In accordance with section 306 of the Act and 21 CFR part 12, you are hereby given an opportunity to request a hearing to show why you should not be debarred as proposed in this letter.

If you decide to seek a hearing, you must file the following: (1) on or before 30 days from the date of receipt of this letter, a written notice of appearance and request for hearing; and (2) on or before 60 days from the date of receipt of this letter, the information on which you rely to justify a hearing.

The procedures and requirements governing this notice of opportunity for hearing, a notice of appearance and request for a hearing, information and analyses to justify a hearing, and a grant or denial of a hearing are contained in 21 CFR part 12 and section 306(i) of the Act (21 U.S.C. § 335a(i)).

Your failure to file a timely written notice of appearance and request for hearing constitutes an election by you not to use the opportunity for a hearing concerning your debarment and a waiver of any contentions concerning this action. If you do not request a hearing in the manner prescribed by the regulations, FDA will not hold a hearing and will issue a final debarment order as proposed in this letter.

A request for a hearing may not rest upon mere allegations or denials but must present specific facts showing that there is a genuine and substantial issue of fact that requires a hearing. A hearing will be denied if the data and information you submit, even if accurate, are insufficient to justify the factual determination urged. If it conclusively appears from the face of the information and factual analyses in your request for a hearing that there is no genuine and substantial issue of fact that precludes the order of debarment, the Commissioner of Food and Drugs will deny your request for a hearing and enter a final order of debarment.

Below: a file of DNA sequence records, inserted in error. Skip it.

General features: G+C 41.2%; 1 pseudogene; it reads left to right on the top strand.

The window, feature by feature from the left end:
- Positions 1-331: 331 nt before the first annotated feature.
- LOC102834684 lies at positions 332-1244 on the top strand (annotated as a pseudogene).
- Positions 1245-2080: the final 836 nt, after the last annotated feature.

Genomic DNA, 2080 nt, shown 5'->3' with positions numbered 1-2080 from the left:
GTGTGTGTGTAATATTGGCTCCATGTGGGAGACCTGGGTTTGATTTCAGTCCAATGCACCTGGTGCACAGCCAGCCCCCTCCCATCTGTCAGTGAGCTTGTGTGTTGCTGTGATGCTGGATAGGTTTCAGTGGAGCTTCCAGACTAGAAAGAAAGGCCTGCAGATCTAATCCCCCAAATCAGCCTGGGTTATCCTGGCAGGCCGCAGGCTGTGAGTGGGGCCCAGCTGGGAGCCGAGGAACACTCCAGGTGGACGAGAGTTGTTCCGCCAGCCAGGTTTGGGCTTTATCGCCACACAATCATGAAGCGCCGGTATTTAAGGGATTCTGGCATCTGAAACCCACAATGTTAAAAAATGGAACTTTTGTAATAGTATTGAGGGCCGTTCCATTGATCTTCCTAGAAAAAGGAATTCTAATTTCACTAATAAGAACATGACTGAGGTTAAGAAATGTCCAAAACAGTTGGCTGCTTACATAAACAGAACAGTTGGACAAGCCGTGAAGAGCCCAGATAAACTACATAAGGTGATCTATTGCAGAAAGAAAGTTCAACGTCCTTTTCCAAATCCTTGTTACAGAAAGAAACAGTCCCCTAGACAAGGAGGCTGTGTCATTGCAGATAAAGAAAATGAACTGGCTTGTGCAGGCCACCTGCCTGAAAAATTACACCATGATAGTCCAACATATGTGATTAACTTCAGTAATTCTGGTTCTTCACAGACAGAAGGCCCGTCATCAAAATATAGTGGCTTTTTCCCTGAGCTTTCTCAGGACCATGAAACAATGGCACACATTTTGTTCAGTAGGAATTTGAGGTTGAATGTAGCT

You should understand that the facts underlying your conviction are not at issue in this proceeding. The only material issue is whether you were convicted as alleged in this notice and, if so, whether, as a matter of law, this conviction permits your debarment under section 306(a)(2)(B) of the Act (21 U.S.C. § 335a(a)(2)(B)) as proposed in this letter.

Your request for a hearing, including any information or factual analyses relied on to justify a hearing, must be identified with Docket No. FDA-2011-N-0758 and sent to the Division of Dockets Management, Food and Drug Administration, 5630 Fishers Lane, Room 1061, Rockville, MD 20852. You must file four copies of all submissions pursuant to this notice of opportunity for hearing. The public availability of information in these submissions is governed by 21 CFR 10.20(j). Publicly available submissions may be seen in the Division of Dockets Management between 9 a.m. and 4 p.m., Monday through Friday.

This notice is issued under section 306 of the Act (21 U.S.C. § 335a) and under authority delegated to the Acting Director, Office of Enforcement within the Food and Drug Administration.
 

Sincerely,

/S/
Armando Zamora
Acting Director,
Office of Enforcement
Office of Regulatory Affairs